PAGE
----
The importance of protecting the Amazon cannot be overstated, and we must tackle both climate change and biodiversity loss. Tackling deforestation is critical to both those issues, which is why it was at the heart of the UK’s COP26 presidency. In doing so, we must protect the natural environment and respect the rights of indigenous people. The Amazon, as the world’s largest rainforest, has to be at the centre of that effort. The Amazon is not only home to more than 10% of the world’s known plant and animal species but stores up to 200 billion tonnes of carbon—roughly a decade’s worth of global carbon dioxide emissions.
Around 17% of the Amazon has already been lost. If deforestation continues, it will reach a tipping point, potentially in the next decade. Unchecked deforestation will turn the Amazon from a carbon sink to a source of emissions, and the hope of keeping the 1.5° C target alive would slip from our grasp. Most of the emissions are caused by fires, many started deliberately to clear land for agriculture, particularly beef, as has been mentioned, and soy production. Even without fires, hotter temperatures and droughts mean that the south-eastern Amazon has already become a source of CO2 rather than a sink.
In this critical decade, protecting the Amazon while supporting a sustainable economic transition in the region is one of the most urgent challenges that we face. My right hon. Friend the Member for Epsom and Ewell discussed Brazil, whose Government control two thirds of the Amazon as public lands. We must also remember the countries that are home to the other third of the Amazon. At COP26, much progress was made. As has been mentioned, more than 140 leaders from countries that together host over 90% of the world’s forests pledged to halt and reverse forest loss by 2030. That pledge included Amazon countries, such as Brazil, Colombia and Peru.
We know that to turn that promise into a reality will require funding. That is why at COP26 the UK mobilised 12 donor countries to pledge $12 billion of public climate finance through to 2025 in a new global forest finance pledge. The UK is contributing £1.5 billion—approximately $2 billion—to that pledge. We also committed to invest up to £300 million of climate finance towards tackling deforestation and delivering green growth in the Amazon by 2025.
The hon. Member for Bristol East (Kerry McCarthy) and my hon. Friend the Member for Tiverton and Honiton (Neil Parish) mentioned the importance of working with the financial sector. At COP26, 30 financial institutions, with more than $8.7 trillion of global assets, committed to eliminate investment in activities linked to deforestation. I know that that did not include all the banks that have been mentioned in the debate, and I call on other financial institutions to raise their ambitions. Nevertheless, the contribution from the private sector is deeply impressive. Although COP26 mobilised billions to support public sector investment in climate finance, it will be our efforts to mobilise trillions through deforestation-free supply chains that will deliver the substantive impact that we seek to achieve.
I welcome the fact that financial institutions have made that commitment to stop funding deforestation, but many of our own, homegrown banks are still funding it. Please may I ask the Government to put real pressure on those banks? We all deal with them, and they have many good parts to them, but they must not put money into companies that are deforesting. If we take away the financial blood, they will not be able to carry on doing such damage.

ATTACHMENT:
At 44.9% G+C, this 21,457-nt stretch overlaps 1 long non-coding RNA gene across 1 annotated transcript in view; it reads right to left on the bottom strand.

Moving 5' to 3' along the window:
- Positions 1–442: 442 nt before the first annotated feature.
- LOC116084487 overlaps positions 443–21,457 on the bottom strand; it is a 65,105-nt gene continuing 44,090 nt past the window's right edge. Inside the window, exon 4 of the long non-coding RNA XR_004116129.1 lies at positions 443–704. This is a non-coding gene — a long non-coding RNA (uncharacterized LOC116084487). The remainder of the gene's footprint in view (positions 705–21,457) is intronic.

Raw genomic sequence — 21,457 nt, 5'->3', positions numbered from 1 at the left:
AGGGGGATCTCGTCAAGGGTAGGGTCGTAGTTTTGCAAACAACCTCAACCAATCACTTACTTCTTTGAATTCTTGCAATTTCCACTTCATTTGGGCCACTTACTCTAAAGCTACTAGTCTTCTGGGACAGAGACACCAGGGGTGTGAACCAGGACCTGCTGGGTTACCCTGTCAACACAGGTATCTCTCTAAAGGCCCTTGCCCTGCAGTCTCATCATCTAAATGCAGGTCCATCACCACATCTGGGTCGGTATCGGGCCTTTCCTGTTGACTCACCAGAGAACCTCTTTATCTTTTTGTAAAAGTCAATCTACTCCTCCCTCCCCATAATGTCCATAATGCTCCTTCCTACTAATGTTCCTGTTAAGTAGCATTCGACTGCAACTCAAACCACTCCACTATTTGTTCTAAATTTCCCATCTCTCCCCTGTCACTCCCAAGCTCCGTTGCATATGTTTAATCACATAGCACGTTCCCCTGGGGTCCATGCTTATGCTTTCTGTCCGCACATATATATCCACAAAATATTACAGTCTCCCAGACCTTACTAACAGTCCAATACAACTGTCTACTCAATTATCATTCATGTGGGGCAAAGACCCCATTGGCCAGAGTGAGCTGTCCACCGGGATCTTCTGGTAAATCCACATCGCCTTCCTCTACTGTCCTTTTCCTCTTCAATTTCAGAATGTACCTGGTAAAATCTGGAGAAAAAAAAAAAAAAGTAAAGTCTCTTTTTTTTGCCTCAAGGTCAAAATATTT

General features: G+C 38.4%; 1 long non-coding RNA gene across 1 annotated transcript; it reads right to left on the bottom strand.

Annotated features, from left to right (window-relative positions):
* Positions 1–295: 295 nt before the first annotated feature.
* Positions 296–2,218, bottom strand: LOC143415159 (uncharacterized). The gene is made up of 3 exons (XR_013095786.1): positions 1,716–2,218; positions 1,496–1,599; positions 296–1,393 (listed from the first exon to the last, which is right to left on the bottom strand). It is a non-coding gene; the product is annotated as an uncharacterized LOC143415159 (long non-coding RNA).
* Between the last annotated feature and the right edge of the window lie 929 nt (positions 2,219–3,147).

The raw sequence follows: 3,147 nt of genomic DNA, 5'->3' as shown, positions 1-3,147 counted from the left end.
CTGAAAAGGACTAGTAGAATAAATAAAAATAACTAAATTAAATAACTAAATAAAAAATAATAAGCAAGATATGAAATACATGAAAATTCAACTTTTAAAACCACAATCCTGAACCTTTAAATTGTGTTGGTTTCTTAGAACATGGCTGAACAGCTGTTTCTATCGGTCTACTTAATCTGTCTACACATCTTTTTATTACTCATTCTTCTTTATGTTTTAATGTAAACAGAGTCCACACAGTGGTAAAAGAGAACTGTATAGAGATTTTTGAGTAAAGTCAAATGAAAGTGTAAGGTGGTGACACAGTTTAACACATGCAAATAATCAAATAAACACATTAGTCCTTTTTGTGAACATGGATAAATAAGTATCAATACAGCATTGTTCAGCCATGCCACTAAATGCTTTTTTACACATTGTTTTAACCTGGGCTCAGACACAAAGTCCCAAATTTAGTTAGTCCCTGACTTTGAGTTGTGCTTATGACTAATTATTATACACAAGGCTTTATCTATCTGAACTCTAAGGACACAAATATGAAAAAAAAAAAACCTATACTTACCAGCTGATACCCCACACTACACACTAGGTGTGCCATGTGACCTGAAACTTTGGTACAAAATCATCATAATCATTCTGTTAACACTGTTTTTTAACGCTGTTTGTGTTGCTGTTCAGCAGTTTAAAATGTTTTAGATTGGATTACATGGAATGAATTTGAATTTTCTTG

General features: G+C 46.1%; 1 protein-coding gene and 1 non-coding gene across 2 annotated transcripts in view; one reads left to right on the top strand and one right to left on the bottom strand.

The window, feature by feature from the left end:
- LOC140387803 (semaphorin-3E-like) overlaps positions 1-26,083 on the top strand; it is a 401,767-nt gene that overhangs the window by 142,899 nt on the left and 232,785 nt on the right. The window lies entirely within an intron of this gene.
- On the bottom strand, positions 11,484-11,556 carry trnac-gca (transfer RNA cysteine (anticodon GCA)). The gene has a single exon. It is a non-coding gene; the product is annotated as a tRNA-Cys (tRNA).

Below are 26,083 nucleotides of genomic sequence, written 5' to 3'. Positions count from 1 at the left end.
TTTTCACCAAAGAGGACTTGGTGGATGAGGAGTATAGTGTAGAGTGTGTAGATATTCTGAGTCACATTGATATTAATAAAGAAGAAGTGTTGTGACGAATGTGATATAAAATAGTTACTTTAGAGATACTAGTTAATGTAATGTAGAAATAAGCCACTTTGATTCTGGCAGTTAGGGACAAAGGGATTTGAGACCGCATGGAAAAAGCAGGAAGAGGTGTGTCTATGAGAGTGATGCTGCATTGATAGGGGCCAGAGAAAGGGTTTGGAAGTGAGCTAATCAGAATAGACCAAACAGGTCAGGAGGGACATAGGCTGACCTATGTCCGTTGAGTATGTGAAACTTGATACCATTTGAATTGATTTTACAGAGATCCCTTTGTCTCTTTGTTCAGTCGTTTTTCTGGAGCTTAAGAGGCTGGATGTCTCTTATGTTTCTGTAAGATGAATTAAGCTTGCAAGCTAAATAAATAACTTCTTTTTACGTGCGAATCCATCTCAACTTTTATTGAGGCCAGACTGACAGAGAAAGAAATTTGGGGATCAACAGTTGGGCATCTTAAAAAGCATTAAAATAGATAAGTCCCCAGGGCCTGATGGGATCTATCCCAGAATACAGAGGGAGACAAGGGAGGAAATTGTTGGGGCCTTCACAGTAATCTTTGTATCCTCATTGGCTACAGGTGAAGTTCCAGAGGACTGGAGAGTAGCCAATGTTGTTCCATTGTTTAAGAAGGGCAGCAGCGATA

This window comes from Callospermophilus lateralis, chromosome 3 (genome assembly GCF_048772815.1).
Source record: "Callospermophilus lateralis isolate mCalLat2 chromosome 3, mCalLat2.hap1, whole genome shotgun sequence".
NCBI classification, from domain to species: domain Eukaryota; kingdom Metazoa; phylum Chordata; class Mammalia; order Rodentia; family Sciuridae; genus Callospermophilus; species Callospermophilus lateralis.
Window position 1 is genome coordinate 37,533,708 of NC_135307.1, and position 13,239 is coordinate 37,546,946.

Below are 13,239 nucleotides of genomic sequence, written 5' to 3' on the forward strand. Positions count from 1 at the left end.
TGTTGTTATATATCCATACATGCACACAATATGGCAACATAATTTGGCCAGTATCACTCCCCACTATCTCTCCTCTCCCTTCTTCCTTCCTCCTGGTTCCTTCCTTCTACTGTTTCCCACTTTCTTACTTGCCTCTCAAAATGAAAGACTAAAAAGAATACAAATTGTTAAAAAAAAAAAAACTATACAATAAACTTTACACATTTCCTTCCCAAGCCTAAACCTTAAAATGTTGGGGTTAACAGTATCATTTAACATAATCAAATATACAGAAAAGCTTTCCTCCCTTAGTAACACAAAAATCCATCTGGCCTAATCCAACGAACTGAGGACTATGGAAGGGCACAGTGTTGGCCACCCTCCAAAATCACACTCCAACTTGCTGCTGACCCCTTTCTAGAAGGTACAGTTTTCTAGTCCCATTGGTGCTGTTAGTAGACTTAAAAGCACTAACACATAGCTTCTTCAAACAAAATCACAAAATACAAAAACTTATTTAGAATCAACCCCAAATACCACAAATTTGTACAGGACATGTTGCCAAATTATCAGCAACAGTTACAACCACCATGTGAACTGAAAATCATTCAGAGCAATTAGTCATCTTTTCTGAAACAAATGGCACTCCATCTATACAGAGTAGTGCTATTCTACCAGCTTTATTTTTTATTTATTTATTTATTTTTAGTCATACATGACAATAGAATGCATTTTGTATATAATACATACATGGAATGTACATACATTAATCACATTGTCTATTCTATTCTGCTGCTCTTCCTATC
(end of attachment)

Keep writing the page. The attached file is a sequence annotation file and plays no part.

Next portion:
The importance of private sector investment and the transparency of the supply chains, which I will come to, are key to unlocking those trillions in investment that will come through the supply chain and investment. That $8.7 trillion announced at COP was deeply impressive, but others should step up to the mark, because their own customers will expect them to do so.
My right hon. Friend the Member for Epsom and Ewell also mentioned the importance of trade. I reassure him that any future bilateral trade agreements with Mercosur member countries, including Brazil, will be in line with international obligations, including our commitment to a high level of protection for the environment.
At COP26, 12 of the world’s largest companies, which manage half of all global trade in commodities linked to deforestation, announced that they would lay out a road map for action by COP27, which is due to take place in Egypt. Eight financial institutions and agribusiness companies also announced commitments worth $3 billion to support soy and cattle production in the Amazon without the need for deforestation or land conversion.
The UK is also working on other projects with global partners to help protect the Amazon. Last February, for example, together with Indonesia, we established the forest, agriculture and commodity trade dialogue, known as FACT, which brings together countries that are major producers and consumers of agricultural commodities, including in the Amazon region, to protect forests while promoting sustainable development and trade. At COP26, 28 participants, including us, Brazil, Peru and Colombia, launched the FACT road map.
My hon. Friend the Member for Tiverton and Honiton and the hon. Member for Bristol East also mentioned the importance of sustainable agriculture. Since 2012, the UK has invested more than £60 million to promote sustainable agriculture in Brazil through the low-carbon agriculture programme known as Rural Sustentável, which promotes agricultural technologies such as integrated crop-livestock-forestry systems. Phase 1, which ended in 2019, reached more than 18,500 beneficiaries in the Amazon and Atlantic forest biomes, and delivered a sevenfold increase in livestock productivity, bringing more than 46,000 hectares of land under sustainable management and reducing carbon emissions by 52% compared with the baseline scenario. By the end of phase 2 in 2024, we expect to have prevented another 132,000 hectares of deforestation across the Cerrado, Caatinga and Amazon biomes.